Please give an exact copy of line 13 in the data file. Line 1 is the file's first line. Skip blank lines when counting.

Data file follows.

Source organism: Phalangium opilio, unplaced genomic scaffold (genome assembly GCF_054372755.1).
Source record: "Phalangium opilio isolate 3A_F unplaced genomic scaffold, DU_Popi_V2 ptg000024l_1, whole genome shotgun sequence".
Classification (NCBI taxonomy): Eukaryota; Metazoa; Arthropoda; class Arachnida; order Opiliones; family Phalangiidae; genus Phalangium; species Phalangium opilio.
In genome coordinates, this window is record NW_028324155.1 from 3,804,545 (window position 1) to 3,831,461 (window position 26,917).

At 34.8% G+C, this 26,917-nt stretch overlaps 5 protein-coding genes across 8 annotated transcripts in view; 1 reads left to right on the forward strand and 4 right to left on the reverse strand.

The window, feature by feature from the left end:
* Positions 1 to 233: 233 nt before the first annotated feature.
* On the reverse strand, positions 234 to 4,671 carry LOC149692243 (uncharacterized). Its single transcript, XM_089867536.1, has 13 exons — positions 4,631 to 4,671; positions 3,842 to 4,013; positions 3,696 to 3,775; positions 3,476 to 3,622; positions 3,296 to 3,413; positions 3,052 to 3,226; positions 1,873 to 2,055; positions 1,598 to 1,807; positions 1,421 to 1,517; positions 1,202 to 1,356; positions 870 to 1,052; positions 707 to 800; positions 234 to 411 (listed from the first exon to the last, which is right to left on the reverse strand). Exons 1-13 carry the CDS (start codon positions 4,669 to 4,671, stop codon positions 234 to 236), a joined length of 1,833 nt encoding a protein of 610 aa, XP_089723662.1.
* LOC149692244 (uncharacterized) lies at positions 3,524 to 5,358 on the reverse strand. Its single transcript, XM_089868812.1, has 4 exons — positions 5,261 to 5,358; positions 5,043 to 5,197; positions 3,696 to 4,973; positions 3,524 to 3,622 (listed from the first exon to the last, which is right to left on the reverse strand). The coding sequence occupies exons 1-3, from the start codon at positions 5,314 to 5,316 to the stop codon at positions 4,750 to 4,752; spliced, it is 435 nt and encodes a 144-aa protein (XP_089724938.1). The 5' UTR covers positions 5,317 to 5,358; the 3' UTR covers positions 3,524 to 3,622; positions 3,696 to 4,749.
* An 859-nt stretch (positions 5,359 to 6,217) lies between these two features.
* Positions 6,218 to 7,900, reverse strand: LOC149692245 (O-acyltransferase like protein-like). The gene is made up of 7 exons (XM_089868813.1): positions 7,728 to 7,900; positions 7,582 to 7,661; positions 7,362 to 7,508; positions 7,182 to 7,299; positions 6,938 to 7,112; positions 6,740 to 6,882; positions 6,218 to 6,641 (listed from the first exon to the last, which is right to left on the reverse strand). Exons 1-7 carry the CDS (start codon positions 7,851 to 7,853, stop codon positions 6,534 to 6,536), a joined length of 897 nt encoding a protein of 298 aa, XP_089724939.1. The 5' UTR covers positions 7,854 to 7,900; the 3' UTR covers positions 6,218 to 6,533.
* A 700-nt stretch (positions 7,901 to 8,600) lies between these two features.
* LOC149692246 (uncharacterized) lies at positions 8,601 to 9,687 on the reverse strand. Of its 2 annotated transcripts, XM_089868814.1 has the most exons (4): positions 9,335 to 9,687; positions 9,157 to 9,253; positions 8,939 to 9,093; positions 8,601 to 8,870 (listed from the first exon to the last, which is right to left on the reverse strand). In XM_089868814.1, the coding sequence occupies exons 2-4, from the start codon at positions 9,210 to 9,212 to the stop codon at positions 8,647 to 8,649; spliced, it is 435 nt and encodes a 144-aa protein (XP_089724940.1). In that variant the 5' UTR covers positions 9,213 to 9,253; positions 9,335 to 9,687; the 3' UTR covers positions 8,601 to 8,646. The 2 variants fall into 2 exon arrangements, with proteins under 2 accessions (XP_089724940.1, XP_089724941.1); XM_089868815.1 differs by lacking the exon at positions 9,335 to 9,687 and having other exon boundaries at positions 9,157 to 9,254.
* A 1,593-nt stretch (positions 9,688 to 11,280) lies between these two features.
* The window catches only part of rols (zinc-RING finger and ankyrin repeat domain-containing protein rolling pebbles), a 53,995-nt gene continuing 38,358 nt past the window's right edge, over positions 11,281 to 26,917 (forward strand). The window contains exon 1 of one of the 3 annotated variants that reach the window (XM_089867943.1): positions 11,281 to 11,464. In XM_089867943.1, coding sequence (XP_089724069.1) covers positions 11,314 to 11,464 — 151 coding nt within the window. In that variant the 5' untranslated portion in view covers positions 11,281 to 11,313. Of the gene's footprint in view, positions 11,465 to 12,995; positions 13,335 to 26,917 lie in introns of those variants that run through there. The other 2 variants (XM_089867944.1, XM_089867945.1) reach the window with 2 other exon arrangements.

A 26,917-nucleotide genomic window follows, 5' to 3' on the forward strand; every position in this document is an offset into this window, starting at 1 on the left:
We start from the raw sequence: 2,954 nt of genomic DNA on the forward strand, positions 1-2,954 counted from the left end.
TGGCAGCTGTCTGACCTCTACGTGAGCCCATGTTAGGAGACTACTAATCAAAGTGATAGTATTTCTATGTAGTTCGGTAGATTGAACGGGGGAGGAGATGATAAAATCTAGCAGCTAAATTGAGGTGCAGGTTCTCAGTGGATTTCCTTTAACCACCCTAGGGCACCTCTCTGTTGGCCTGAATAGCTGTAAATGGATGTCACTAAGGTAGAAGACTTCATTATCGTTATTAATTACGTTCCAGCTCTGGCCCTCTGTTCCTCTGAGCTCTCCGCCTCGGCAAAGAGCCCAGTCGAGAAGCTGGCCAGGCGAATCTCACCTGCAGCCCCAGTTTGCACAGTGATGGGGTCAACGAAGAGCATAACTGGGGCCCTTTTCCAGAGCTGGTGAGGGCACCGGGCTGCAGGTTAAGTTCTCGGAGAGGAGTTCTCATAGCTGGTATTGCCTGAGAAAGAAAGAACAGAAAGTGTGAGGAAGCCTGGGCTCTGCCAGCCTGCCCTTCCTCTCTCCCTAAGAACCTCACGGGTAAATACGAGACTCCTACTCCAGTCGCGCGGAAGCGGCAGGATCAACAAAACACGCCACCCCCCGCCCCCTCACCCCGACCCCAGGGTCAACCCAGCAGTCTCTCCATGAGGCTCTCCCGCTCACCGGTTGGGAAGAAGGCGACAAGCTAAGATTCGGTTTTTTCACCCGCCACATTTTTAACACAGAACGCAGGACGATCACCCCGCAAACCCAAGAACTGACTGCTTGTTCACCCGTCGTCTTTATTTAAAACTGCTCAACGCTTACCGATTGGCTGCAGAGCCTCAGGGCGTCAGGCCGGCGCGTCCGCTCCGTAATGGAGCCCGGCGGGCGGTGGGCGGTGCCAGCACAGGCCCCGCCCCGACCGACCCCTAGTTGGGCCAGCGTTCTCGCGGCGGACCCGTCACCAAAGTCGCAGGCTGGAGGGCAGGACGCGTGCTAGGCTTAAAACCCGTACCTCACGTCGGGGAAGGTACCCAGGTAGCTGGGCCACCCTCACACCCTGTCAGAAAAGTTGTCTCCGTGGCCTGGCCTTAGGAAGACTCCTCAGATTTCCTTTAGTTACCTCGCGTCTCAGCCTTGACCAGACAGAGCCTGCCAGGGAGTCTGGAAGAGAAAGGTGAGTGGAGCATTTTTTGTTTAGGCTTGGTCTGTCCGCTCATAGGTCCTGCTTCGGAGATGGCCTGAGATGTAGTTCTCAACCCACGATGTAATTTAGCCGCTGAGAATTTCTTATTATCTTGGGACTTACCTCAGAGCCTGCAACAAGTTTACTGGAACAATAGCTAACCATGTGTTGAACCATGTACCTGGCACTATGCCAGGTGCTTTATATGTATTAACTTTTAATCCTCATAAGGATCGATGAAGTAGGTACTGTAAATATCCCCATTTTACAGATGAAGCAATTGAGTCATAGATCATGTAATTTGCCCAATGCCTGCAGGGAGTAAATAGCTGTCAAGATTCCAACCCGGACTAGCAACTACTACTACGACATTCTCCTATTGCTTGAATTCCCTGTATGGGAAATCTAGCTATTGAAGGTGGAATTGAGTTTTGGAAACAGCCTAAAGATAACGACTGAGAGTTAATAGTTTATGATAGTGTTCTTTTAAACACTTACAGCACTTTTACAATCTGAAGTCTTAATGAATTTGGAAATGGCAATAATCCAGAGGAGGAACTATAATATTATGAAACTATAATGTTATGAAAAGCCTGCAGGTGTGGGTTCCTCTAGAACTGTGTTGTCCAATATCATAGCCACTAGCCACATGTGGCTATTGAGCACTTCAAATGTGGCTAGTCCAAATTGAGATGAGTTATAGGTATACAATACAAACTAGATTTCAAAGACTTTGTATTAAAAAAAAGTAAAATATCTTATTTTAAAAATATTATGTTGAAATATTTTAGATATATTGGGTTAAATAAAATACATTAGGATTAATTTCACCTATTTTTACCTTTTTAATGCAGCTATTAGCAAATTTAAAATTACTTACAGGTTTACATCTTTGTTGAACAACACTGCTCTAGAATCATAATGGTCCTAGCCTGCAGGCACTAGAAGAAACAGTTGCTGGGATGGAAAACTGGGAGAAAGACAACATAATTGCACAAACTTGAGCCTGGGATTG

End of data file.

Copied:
* LOC149692246 (uncharacterized) lies at positions 8,601 to 9,687 on the reverse strand. Of its 2 annotated transcripts, XM_089868814.1 has the most exons (4): positions 9,335 to 9,687; positions 9,157 to 9,253; positions 8,939 to 9,093; positions 8,601 to 8,870 (listed from the first exon to the last, which is right to left on the reverse strand). In XM_089868814.1, the coding sequence occupies exons 2-4, from the start codon at positions 9,210 to 9,212 to the stop codon at positions 8,647 to 8,649; spliced, it is 435 nt and encodes a 144-aa protein (XP_089724940.1). In that variant the 5' UTR covers positions 9,213 to 9,253; positions 9,335 to 9,687; the 3' UTR covers positions 8,601 to 8,646. The 2 variants fall into 2 exon arrangements, with proteins under 2 accessions (XP_089724940.1, XP_089724941.1); XM_089868815.1 differs by lacking the exon at positions 9,335 to 9,687 and having other exon boundaries at positions 9,157 to 9,254.